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Mike (the Paladin)
Well crap. This book should have been an easy 4 and probably a 5. I was REALLY looking forward to this one. I saw the video ad on line thought it sounded great. The plot while obviously not completely original hasn't "really" been done before.. I mean it's a western set in a fantasy world...I mean an overt western. It's got a great lead in, a great set up some great characters (view spoiler)and some exceptional ...more
Myke Cole
Joe Abercrombie has gotten steadily better with each book, and RED COUNTRY is no exception. Abercrombie's ability to create flawed characters that aren't so dark as to be reprehensible is practically singular. They are just broken down enough to resonate, and just heroic enough to inspire. What many call a "dark" tone is actually a realistic one, the prose of a man who has a deep empathy for people living in the real world, and the compromises we all have to make to get by.

A fantastic book by o
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Mihir
This review has been hidden because it contains spoilers. To view it, click here.
Paul Nelson
With Red Country, Joe Abercrombie continues in the style that has made him one of my favorite authors. The things that set this books above others are the grim settings, the violent tone and the dark, dry humour. There's a distinct lack of mage's, young protégé's developing into hero's and knights in shining armour, there's also very little that you would describe as classic fantasy or any other form of fantasy and for that I applaud.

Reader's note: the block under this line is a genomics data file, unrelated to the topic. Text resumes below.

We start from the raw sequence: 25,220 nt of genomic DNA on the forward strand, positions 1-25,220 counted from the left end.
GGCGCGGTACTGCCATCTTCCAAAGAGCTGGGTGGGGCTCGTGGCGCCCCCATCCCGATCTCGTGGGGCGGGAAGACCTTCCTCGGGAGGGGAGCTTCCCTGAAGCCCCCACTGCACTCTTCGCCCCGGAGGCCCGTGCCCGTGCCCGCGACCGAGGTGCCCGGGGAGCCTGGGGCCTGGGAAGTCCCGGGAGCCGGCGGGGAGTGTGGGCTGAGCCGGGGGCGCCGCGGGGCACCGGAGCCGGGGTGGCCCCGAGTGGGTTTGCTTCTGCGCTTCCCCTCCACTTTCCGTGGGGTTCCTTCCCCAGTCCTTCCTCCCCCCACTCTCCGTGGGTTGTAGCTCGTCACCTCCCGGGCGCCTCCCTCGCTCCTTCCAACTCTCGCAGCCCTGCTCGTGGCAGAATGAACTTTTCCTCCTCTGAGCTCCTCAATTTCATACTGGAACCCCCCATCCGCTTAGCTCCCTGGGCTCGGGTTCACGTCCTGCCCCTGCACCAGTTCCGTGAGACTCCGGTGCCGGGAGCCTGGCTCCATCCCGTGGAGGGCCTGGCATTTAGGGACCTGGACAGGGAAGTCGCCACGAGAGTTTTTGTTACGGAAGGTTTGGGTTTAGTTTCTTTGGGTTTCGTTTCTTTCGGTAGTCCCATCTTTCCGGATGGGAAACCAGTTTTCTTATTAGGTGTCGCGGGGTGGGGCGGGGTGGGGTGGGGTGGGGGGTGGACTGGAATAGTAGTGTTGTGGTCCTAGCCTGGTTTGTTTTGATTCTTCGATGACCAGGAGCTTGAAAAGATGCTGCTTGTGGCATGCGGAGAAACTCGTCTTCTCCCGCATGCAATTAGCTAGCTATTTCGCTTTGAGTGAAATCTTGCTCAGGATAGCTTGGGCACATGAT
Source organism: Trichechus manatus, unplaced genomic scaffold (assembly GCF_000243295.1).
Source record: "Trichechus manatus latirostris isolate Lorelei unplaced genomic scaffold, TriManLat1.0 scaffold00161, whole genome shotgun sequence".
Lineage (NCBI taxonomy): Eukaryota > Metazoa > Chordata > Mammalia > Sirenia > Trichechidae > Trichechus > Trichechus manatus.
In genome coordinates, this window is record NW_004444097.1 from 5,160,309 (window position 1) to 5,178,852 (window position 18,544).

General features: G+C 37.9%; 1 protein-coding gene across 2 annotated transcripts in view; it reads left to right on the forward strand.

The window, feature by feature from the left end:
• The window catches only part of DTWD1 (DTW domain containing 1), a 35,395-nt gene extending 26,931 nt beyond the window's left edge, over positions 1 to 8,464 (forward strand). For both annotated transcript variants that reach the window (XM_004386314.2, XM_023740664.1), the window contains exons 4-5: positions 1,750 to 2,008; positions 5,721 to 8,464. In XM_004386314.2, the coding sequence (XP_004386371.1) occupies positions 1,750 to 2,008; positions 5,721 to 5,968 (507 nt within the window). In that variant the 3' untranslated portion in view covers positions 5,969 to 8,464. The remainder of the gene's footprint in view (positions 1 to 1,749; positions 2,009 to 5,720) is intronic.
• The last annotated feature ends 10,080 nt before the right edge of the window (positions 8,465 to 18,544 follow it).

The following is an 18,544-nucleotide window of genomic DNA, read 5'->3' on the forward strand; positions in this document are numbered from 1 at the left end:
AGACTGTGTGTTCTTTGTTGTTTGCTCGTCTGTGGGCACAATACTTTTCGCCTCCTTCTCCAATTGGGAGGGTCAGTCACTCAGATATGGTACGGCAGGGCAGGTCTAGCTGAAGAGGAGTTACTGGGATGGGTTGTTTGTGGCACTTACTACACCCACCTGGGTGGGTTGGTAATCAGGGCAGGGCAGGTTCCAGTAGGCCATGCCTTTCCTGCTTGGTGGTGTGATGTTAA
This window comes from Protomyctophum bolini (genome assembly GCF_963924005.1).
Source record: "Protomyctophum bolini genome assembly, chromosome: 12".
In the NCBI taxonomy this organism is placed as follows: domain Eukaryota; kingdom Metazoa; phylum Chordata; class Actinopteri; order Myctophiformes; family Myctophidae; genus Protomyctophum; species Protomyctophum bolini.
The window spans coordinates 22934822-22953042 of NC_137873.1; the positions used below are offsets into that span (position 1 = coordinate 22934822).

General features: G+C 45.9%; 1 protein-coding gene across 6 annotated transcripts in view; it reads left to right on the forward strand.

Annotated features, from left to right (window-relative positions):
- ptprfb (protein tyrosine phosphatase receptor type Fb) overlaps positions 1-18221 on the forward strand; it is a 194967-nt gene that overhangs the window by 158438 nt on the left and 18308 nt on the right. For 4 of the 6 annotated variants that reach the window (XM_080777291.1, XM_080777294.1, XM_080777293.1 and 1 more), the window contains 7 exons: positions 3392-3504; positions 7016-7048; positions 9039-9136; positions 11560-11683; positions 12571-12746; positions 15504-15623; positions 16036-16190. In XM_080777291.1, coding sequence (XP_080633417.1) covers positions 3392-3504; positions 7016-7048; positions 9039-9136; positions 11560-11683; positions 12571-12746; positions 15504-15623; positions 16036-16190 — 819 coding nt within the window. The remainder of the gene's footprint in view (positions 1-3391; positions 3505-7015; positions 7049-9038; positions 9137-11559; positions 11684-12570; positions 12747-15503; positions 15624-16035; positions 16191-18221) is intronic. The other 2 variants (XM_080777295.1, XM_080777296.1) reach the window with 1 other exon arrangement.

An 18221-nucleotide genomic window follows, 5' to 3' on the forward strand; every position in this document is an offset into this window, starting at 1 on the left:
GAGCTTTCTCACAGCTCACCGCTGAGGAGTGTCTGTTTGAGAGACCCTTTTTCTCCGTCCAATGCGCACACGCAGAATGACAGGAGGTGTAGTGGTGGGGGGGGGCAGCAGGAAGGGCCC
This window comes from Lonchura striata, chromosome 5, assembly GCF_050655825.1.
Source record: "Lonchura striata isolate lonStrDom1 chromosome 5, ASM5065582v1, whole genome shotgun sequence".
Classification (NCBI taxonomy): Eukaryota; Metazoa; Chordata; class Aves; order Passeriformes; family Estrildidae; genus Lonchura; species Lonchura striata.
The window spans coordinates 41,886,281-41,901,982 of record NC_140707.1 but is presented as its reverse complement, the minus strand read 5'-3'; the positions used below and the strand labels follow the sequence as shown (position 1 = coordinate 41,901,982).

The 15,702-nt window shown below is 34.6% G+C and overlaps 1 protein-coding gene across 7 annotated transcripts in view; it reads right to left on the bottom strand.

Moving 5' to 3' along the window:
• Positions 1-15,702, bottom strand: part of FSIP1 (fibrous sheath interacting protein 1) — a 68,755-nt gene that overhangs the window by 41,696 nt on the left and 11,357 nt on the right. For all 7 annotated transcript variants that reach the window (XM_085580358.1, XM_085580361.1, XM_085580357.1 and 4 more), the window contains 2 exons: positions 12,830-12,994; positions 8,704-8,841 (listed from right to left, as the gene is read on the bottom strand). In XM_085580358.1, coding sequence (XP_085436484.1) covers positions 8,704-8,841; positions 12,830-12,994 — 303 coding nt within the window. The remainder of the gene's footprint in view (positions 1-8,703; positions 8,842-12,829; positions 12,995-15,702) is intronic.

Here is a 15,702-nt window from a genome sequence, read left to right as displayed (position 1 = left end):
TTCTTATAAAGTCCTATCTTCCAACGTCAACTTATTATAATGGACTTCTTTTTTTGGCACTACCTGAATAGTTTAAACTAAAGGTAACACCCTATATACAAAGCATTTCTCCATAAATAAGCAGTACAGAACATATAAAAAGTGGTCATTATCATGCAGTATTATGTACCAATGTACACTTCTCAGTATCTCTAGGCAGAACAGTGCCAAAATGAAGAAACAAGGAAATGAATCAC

There's a welcome return to many characters from previous boo
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Craig Slater
The third stand-alone and sixth book in Joe’s world.

Fans of Joe (I think we know each-other well enough now for me to take the liberty of a first name only) will love both the new and familiar characters in this book and the progression of the world as it changes and evolves.

Newcomers could start here or indeed with any of the stand alone novels (Best Served Cold and The Heroes) but to get the full benefit and enjoyment of this particular book, I’d certainly recommend buying and reading them a
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P.W. James
Disclaimer: I recently won a competition where Gollancz sent me out an advanced reading copy of "Red Country". I was one of five people who received a copy. Needless to say, I was overcome with joy when it arrived on my doorstep.